Tanveer Singh CC’18, of Jersey City, NJ, has been named a member of the Class of 2021 Schwarzman Scholars. The prestigious scholarship, inspired by the Rhodes Scholarship, is given to scholars who have demonstrated exemplary leadership qualities and their potential to bridge and understand cultural and political differences. This year’s 145 scholars were selected from a pool of approximately 4,700 applicants and include students from 41 countries and 108 universities.
Schwarzman Scholars pursue a one-year master’s degree at Tsinghua University in Beijing while also attending lectures, traveling and developing a better understanding of China through cultural immersion. In addition to a core curriculum, scholars focus on one of three academic disciplines: public policy, economics and business, or international studies.
Photo courtesy of Tanveer Singh
“I am tremendously excited and humbled to be awarded the Schwarzman,” said Singh, who graduated from the College with a degree in financial economics and political science. “Studying economics, international affairs and public policy at Tsinghua ties together all the threads that have interested me since my first days as a Columbia College student.”
“We're delighted that Tanveer has been named a Schwarzman Scholar, an opportunity that affords him the possibility of exploring global affairs in Beijing for a year.” said Ariella Lang, associate dean of Academic Affairs and director of Undergraduate Research and Fellowships. “This world-class experience will be enriched by Tanveer's contributions. Likewise I'm excited to see how this experience will inform and enrich Tanveer's leadership.
For Singh, part of the excitement of the Schwarzman Scholarship is tied to the idea of exploring a new urban environment.
“I grew up loving the cities I've lived in and explored. My dad was a proud cab driver in New York and — with my mother's help — built a family business centered around trucking in Jersey City,” said Singh. “To now live in Beijing for a year and see firsthand how the city and its political-economic system work will be a rewarding change of pace.”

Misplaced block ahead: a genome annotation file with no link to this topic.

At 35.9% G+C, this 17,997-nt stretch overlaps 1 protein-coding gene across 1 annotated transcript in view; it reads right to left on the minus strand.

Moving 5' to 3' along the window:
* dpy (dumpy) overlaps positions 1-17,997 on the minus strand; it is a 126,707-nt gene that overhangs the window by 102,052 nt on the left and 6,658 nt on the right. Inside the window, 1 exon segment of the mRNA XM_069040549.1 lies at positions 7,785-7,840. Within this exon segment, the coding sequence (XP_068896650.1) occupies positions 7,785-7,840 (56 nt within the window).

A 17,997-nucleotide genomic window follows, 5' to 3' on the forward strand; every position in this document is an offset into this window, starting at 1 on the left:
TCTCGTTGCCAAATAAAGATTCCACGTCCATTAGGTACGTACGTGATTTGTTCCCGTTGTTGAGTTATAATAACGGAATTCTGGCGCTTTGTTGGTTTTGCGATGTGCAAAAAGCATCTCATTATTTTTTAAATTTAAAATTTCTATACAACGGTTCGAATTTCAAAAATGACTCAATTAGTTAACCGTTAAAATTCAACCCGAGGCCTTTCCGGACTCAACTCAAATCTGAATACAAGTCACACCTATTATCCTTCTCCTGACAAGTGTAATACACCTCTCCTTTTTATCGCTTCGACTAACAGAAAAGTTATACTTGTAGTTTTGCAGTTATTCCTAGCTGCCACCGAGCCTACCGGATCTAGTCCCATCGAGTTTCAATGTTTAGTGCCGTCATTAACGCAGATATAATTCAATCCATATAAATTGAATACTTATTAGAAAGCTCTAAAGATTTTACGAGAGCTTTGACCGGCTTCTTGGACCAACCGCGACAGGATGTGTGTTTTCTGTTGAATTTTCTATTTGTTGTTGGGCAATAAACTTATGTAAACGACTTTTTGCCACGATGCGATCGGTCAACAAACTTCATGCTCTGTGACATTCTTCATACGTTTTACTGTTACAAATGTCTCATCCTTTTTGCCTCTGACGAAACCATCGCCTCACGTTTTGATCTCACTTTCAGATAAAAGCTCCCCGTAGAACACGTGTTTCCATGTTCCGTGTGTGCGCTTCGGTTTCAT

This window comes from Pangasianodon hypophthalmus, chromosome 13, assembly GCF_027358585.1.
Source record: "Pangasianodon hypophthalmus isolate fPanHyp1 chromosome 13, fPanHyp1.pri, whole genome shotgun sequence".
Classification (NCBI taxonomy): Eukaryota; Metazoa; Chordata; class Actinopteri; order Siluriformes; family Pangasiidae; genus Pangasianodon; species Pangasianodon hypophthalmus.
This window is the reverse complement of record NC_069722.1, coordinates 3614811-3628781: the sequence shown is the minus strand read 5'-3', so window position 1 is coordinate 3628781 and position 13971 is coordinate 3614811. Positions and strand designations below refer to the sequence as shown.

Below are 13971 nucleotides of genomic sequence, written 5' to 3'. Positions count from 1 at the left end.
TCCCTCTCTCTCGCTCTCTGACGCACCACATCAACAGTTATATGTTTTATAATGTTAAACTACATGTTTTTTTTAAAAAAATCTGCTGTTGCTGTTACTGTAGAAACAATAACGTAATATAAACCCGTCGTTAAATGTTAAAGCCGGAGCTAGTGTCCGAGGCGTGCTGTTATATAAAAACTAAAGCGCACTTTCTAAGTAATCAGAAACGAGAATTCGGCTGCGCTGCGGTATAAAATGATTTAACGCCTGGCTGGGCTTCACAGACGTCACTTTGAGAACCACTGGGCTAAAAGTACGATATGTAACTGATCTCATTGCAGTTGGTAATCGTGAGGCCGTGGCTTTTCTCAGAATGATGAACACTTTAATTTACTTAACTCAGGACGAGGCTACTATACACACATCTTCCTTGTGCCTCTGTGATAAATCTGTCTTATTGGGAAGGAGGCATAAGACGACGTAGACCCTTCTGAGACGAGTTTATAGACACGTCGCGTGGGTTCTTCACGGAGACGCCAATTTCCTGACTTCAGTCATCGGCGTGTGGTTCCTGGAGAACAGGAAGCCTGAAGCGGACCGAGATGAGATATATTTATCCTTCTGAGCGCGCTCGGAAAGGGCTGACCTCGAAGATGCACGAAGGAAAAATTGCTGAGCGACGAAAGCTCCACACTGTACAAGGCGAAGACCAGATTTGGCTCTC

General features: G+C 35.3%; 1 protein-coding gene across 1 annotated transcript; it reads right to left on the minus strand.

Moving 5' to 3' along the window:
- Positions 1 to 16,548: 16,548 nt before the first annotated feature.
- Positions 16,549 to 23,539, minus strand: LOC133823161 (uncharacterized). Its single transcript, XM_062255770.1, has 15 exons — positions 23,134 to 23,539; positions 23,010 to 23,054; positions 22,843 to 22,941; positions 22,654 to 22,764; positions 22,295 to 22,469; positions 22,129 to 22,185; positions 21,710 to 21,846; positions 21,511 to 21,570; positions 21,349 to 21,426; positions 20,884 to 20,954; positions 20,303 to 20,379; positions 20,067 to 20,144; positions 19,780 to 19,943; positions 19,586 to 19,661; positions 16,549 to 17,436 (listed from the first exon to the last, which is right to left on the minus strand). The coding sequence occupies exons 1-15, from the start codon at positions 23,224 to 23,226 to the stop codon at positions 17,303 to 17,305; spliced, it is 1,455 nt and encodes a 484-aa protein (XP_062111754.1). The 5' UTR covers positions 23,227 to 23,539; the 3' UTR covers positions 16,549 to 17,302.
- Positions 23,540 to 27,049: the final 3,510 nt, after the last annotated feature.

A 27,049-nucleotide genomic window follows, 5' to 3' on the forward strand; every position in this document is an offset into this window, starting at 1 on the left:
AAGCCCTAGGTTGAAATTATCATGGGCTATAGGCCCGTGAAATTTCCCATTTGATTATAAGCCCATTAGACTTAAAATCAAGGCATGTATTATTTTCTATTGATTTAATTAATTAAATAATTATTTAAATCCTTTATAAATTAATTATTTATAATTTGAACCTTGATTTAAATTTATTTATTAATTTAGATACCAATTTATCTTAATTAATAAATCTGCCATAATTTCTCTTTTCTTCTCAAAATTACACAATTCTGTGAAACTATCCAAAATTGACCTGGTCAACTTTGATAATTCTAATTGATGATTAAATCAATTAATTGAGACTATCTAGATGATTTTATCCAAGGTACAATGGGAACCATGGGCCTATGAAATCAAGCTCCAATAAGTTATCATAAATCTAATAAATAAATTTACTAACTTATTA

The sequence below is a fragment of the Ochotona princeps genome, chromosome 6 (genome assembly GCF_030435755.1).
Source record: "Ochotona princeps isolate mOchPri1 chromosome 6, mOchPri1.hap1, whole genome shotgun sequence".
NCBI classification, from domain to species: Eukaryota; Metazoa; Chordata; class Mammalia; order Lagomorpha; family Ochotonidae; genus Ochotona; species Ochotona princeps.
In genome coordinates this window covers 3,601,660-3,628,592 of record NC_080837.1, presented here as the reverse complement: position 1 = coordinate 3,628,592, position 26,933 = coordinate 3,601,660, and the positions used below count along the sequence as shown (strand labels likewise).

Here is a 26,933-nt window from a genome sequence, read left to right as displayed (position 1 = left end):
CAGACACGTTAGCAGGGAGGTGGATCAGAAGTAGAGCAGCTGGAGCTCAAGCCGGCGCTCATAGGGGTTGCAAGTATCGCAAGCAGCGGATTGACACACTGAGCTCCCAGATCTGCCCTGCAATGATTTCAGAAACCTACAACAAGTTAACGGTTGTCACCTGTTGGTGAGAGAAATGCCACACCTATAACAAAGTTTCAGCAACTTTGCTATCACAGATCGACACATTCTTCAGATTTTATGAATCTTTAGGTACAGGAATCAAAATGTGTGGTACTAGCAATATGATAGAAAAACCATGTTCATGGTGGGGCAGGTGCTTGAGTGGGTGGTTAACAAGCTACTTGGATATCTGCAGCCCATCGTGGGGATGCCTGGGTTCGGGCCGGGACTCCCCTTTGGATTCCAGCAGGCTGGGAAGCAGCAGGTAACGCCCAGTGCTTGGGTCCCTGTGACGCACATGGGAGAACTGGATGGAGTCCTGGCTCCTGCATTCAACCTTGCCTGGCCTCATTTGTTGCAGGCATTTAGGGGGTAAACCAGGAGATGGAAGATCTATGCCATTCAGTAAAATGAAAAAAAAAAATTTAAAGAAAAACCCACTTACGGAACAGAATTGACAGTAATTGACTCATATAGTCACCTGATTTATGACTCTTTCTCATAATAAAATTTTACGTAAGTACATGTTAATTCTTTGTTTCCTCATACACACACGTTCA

While a student at the College, Singh co-founded the Columbia Private Equity Group, advised Columbia Sewa, Columbia Undergraduate Consulting Club and Columbia China Law and Business Association and was a member of the Columbia International Relations Council and Association and Columbia Undergraduate Law Review.
“For me, Columbia College was a wide canvass to explore curiosities big and small,” said Singh. “I remember being pushed to understand and challenge, particularly through the Core, what it means to be ‘excellent.’”
Singh’s classroom experience also shaped his time at Columbia.
“Looking back, taking “Major Texts of East Asia” with Professor [Michael I.] Como, [the Tōshū Fukami Associate Professor of Shinto Studies]; studying Mandarin in Kent; and probing urban politics with Professor [Carlos] Vargas-Ramos, [adjunct associate professor of political science], all helped me gain clarity on what I want to learn and accomplish at Tsinghua and beyond.”
The fellowship’s rigorous selection process relies on readers from different regions and backgrounds who can provide insights to identify the highest level of leadership and academic excellence. Irina Liu GS’18, Mary Liu GS’19 and Xiaowen Han SEAS’14 will join Singh in the program.
“I plan to use the Schwarzman Scholarship as an opportunity to pivot into public and social advocacy back here in New York,” said Singh. “I want to be involved in challenging poverty and income inequality in urban environments through non-profit, policy or legal work.””
Since graduation, Singh has worked as a business analyst for McKinsey & Company, working with social impact and public and private sector enterprises. “Cities have given me and my family many lucky breaks,” said Singh. “I hope to keep pushing for ways to make those opportunities more equitable and accessible, and less reliant on chance.”